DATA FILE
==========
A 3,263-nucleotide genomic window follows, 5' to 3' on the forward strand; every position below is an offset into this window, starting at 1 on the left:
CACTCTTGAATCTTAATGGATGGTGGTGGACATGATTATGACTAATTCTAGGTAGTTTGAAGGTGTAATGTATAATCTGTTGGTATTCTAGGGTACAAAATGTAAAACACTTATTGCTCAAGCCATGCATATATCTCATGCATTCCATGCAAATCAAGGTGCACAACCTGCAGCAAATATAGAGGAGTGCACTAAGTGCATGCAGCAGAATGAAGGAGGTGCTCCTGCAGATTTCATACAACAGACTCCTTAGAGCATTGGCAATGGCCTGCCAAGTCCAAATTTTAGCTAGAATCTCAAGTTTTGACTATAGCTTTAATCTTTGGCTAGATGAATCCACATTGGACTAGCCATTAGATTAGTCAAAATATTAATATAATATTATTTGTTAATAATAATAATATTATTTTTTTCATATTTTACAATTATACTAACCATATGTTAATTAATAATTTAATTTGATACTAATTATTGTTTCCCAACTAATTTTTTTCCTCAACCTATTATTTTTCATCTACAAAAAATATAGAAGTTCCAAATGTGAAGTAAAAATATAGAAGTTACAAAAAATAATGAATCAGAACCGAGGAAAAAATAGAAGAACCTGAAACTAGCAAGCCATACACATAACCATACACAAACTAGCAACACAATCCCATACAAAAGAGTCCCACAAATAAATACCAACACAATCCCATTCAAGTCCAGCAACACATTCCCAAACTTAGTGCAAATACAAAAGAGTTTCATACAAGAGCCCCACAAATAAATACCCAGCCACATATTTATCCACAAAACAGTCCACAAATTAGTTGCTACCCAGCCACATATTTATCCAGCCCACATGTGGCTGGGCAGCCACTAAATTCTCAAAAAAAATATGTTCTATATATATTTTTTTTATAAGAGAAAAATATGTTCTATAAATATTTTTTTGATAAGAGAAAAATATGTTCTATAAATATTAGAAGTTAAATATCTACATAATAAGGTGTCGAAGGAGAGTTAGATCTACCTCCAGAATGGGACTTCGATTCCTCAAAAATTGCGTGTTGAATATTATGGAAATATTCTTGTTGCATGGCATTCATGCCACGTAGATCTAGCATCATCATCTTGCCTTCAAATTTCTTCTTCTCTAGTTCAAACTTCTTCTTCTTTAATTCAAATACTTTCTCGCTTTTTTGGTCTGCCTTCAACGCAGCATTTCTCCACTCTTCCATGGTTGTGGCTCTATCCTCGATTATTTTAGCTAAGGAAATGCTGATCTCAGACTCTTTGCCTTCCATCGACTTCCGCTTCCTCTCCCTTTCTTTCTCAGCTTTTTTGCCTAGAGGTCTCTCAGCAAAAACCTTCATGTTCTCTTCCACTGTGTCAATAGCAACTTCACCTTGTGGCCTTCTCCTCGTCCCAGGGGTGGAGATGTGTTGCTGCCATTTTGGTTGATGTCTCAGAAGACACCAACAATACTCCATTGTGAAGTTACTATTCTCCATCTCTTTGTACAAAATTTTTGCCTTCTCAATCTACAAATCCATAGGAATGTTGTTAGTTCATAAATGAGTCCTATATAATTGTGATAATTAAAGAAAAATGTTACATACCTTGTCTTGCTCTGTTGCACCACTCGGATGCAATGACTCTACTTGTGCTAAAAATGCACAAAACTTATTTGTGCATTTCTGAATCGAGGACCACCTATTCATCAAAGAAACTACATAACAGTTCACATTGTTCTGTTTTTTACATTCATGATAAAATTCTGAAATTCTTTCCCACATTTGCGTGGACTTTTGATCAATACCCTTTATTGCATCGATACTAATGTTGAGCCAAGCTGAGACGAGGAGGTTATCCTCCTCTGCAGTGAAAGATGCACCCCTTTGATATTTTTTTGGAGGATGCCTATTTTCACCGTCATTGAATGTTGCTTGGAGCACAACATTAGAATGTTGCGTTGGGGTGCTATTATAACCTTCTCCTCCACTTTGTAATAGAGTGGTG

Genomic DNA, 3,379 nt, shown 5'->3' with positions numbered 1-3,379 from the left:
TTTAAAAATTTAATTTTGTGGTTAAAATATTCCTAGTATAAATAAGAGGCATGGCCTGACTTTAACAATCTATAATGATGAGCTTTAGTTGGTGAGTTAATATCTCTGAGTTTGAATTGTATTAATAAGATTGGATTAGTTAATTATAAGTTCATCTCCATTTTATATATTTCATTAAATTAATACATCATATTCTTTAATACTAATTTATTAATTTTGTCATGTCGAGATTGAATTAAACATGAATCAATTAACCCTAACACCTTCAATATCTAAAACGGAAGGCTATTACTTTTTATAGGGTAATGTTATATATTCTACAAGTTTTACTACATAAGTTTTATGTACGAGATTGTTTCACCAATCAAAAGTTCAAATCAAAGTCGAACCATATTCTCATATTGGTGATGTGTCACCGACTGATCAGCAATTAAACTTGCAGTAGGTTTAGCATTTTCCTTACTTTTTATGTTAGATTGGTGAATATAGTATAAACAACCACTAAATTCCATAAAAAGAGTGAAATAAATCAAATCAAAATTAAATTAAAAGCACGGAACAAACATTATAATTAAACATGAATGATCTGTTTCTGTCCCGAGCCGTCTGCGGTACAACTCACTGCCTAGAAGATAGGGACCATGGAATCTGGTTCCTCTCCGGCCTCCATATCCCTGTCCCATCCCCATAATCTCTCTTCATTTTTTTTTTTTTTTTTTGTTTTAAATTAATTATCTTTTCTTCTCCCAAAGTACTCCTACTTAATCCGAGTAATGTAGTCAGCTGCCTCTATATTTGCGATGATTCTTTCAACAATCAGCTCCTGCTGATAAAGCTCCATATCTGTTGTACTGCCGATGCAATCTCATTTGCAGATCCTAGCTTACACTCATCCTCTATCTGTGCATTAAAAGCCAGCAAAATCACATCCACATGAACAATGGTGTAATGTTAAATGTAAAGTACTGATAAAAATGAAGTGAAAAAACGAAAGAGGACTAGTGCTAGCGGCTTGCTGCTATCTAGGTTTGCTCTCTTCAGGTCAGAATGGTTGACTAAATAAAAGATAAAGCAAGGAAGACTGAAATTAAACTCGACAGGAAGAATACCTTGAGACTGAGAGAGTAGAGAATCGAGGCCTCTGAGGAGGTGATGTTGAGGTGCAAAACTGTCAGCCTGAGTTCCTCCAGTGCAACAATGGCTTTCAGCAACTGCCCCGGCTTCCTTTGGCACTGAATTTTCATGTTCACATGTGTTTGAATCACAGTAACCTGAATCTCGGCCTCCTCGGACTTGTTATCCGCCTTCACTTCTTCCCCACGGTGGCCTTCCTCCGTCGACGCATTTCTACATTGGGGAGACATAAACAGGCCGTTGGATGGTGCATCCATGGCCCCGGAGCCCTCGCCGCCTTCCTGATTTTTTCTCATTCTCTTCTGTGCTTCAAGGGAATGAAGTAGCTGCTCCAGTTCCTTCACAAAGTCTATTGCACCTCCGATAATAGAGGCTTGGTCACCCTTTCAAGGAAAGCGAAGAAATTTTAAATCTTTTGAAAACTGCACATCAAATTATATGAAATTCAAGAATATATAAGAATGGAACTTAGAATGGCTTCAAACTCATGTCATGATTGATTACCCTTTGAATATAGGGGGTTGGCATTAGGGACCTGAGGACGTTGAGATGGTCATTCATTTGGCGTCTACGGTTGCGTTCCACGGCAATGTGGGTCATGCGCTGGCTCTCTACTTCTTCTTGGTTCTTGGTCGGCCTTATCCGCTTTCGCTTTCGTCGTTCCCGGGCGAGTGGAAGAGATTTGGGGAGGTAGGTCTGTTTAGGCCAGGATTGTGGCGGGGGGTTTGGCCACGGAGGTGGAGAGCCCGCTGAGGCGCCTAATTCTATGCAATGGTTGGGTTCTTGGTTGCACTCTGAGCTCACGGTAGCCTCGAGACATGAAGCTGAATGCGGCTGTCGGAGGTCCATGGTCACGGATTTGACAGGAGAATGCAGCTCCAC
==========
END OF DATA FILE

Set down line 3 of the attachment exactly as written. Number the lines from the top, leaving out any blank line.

Genomic DNA, 3,379 nt, shown 5'->3' with positions numbered 1-3,379 from the left: